Liz Truss admits her tax cuts will benefit the rich more than the poor


She defended herself for taking ‘difficult decisions’

Liz Truss speaking in the House of Commons

Prime Minister Liz Truss has admitted that her proposed tax cuts will benefit the rich more than the poor, as she sets out her economic plans to help tackle the cost of living crisis.

Speaking to Sky News, Truss confirmed her plans to remove the cap on bankers’ bonuses,  as well as her overall tax cutting agenda, defending her proposals because she is ‘prepared to take difficult decisions’.

She said: “I don’t accept this argument that cutting taxes is somehow unfair.

“I mean, what we know is that people on higher incomes generally pay more tax.

“So when you reduce taxes, there is often a disproportionate benefit because those people are paying more taxes in the first place.

“We should be setting our tax policy on the basis of what is going to make our country most successful, what is going to deliver that economy that benefits everyone in this country.”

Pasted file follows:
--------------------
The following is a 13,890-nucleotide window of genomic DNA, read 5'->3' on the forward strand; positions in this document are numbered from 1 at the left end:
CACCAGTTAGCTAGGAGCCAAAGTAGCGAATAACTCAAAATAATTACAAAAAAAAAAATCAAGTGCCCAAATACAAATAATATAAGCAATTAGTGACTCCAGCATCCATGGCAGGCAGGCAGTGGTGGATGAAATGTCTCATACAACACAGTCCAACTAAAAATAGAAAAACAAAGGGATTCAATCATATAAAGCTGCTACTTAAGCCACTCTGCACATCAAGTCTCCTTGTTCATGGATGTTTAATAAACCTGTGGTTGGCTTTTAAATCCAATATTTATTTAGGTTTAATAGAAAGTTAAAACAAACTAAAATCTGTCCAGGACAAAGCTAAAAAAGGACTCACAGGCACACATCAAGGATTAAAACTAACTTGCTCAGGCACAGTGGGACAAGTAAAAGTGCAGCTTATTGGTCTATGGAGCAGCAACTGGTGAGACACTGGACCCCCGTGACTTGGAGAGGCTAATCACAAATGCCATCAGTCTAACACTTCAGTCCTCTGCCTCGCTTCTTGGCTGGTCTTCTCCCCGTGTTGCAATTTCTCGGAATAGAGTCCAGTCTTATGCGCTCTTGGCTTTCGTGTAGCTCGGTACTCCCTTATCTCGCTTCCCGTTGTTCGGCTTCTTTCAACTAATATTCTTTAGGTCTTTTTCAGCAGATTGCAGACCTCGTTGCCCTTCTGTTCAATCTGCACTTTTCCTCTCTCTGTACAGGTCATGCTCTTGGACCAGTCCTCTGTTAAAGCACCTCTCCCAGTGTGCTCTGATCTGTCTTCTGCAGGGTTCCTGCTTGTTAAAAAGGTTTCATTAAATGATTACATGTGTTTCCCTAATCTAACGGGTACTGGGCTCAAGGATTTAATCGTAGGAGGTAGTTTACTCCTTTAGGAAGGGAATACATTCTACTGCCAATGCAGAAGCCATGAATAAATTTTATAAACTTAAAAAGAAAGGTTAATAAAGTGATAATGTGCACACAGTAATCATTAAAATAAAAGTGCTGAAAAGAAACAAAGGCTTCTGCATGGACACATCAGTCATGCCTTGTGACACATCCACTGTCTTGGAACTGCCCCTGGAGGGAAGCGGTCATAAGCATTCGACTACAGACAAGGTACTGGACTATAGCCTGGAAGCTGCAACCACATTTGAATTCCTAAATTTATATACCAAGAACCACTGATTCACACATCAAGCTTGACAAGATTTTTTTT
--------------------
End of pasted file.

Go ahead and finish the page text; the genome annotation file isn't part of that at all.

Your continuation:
Truss was also asked by BBC Political Editor Chris Mason whether she was happy to see bankers getting bigger bonuses and for the rich to get richer.

“What I want to see is a growing economy,” she said.

“If that means taking difficult decisions which are going to help Britain become more competitive, help Britain become more attractive, help more investment flow into our country, yes, I’m absolutely prepared to make those decisions.”

Liz Truss’ comments about tax cuts for the wealthy, offering more of the same ‘trickle down economics’ which has failed us for so long and led to widening inequality, were a stark contrast to U.S. President Joe Biden’s remarks yesterday.

The President tweeted last night: “I am sick and tired of trickle-down economics – it has never worked. We’re building an economy from the bottom up and middle out”, taking aim at the idea that cutting taxes for businesses and the wealthy will see benefits “trickle down” into the pockets of the least well-off.

Truss and Biden are expected to discuss the economy, the energy crisis and the Northern Ireland protocol in New York later today, where they are attending events as part of the UN general assembly.

Although President Biden’s tweet is intended towards a domestic U.S. audience,  his comments nonetheless show the stark divide between the Democrat President and the right-wing free-market Tory.

Basit Mahmood is editor of Left Foot Forward

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